Precisely in this final chapter of services and applications we find the Repository and Marketplace, which have been developed by SAP and released under BSD open source license.
Both solutions are available o
n github. The Repository 28is a core enabler of the FI-Ware Business Framework and provides a consistently uniform API to USDL service descriptions and associated media files for applications of the business framework. A service provider can use the Repository to publish the description of various aspects of the service according to a uniform description language.
As for the Marketplace29 is an instrument to facilitate commerce by bringing together vendors and buyers, or offers and demand, or producers and consumers. The core functionality of the Marketplace is to provide a uniform service interface to discover and match application and service offerings from providers and sources (e.g. published by different stores) with demand of consumers. This core functionality provides a basis for extended services depending on the domain and nature of the target markets.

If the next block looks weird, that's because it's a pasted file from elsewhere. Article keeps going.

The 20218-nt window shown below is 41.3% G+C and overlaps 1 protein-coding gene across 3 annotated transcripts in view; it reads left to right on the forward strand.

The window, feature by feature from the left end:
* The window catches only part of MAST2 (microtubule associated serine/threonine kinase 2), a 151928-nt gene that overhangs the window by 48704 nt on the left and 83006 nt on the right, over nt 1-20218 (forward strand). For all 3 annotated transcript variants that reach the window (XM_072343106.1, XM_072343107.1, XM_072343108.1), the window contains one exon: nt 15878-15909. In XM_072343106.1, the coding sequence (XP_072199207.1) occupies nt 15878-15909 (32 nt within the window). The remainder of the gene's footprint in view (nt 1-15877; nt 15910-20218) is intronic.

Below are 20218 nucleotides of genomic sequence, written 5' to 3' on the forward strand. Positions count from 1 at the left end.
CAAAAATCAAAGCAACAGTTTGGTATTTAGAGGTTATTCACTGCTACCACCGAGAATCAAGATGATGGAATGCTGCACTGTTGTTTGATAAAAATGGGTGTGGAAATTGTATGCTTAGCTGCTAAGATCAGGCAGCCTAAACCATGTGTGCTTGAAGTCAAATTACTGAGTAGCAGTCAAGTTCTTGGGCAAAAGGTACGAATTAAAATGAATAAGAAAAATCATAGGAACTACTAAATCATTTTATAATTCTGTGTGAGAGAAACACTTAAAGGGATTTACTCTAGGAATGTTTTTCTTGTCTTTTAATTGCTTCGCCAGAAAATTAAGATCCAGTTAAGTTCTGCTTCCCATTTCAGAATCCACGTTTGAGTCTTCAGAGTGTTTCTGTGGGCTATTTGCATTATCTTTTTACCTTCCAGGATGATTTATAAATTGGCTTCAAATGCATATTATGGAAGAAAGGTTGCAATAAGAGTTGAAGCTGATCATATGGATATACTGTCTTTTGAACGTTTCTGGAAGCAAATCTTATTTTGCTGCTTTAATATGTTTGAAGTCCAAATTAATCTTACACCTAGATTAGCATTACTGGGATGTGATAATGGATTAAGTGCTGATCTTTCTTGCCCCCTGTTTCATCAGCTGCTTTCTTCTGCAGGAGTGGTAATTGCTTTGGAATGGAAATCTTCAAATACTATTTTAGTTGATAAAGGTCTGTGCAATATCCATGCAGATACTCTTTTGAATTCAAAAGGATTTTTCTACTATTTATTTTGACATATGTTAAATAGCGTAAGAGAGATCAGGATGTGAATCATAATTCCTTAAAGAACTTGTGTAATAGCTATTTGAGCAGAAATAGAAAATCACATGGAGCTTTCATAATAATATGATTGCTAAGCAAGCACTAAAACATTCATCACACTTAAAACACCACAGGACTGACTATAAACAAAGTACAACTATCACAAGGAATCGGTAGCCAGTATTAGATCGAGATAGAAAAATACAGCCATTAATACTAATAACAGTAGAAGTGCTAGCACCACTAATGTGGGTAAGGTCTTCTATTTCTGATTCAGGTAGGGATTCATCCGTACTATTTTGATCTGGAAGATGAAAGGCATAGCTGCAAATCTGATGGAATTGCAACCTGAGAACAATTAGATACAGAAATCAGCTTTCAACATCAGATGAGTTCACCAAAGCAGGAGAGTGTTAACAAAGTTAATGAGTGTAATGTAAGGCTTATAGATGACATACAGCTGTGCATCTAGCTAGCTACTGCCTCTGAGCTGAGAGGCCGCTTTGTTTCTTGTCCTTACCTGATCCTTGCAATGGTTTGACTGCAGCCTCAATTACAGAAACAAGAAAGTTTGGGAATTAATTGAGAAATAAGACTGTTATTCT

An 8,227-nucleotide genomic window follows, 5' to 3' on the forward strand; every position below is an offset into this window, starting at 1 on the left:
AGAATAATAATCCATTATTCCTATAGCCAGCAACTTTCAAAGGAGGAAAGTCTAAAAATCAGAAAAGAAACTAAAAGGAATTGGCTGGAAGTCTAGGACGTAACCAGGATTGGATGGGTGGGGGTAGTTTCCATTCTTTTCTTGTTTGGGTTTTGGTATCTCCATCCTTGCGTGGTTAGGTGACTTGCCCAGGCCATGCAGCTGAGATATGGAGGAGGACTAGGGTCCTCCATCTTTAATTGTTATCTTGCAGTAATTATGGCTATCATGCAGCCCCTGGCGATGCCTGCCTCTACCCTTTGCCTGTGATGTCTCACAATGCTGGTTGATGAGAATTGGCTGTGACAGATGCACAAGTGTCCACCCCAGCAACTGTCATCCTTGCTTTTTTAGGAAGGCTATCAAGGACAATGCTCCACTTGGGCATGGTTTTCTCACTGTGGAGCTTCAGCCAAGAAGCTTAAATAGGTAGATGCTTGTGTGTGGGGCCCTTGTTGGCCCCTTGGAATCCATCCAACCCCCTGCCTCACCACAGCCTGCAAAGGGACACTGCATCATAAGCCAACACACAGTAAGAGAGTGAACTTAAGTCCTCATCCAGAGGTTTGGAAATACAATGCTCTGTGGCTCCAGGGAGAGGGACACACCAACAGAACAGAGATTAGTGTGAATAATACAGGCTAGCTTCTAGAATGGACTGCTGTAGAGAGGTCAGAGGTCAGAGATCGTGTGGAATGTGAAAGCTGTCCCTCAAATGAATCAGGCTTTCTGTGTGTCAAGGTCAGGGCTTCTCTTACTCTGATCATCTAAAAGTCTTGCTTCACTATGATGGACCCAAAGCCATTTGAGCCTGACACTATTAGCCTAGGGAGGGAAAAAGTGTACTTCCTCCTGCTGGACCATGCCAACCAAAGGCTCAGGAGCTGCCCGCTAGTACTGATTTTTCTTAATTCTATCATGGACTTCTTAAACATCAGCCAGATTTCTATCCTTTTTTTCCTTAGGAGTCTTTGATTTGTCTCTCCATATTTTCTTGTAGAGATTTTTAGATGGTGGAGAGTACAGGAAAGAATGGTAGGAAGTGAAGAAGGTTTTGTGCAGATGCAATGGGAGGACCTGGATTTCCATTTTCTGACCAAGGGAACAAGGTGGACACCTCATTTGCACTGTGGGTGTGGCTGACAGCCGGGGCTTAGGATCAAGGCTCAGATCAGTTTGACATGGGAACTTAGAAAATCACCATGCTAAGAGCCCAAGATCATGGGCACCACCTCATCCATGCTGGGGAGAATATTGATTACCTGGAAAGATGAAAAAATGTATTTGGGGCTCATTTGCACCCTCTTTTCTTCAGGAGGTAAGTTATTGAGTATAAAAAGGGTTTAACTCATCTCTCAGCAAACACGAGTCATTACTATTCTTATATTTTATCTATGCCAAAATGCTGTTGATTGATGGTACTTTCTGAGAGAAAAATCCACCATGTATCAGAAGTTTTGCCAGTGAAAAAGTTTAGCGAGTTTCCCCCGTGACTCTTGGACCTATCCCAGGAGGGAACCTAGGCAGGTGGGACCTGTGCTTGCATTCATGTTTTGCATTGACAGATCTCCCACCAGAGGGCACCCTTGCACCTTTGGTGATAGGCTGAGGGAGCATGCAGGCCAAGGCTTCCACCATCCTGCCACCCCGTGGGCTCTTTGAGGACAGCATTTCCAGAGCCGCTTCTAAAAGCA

In addition, there are other enablers or tools of the platform that contain open source tools or that are licensed with open source licenses. For example, between the components of Big Data Analysis GE we find MongoDB database, or HDFS Apache a distributed file system. Another example is the applications mashup Wirecloud, whose execution engine is available as open source under Affero General Public License version 3 (AGPL v. 3) license.

5.4 OpenCities: OSN Platform

Open Cities is a project co-founded by the European Union that aims to validate how to approach Open & User Driven Innovation methodologies to the Public Sector in a scenario of Future Internet Services for Smart Cities. It will do so, by leveraging existing tools, trials and platforms in Crowdsourcing, Open Data, Fiber to the Home and Open Sensor Networks in seven major European cities: Helsinki, Berlin, Amsterdam, Paris, Rome, Barcelona and Bologna30.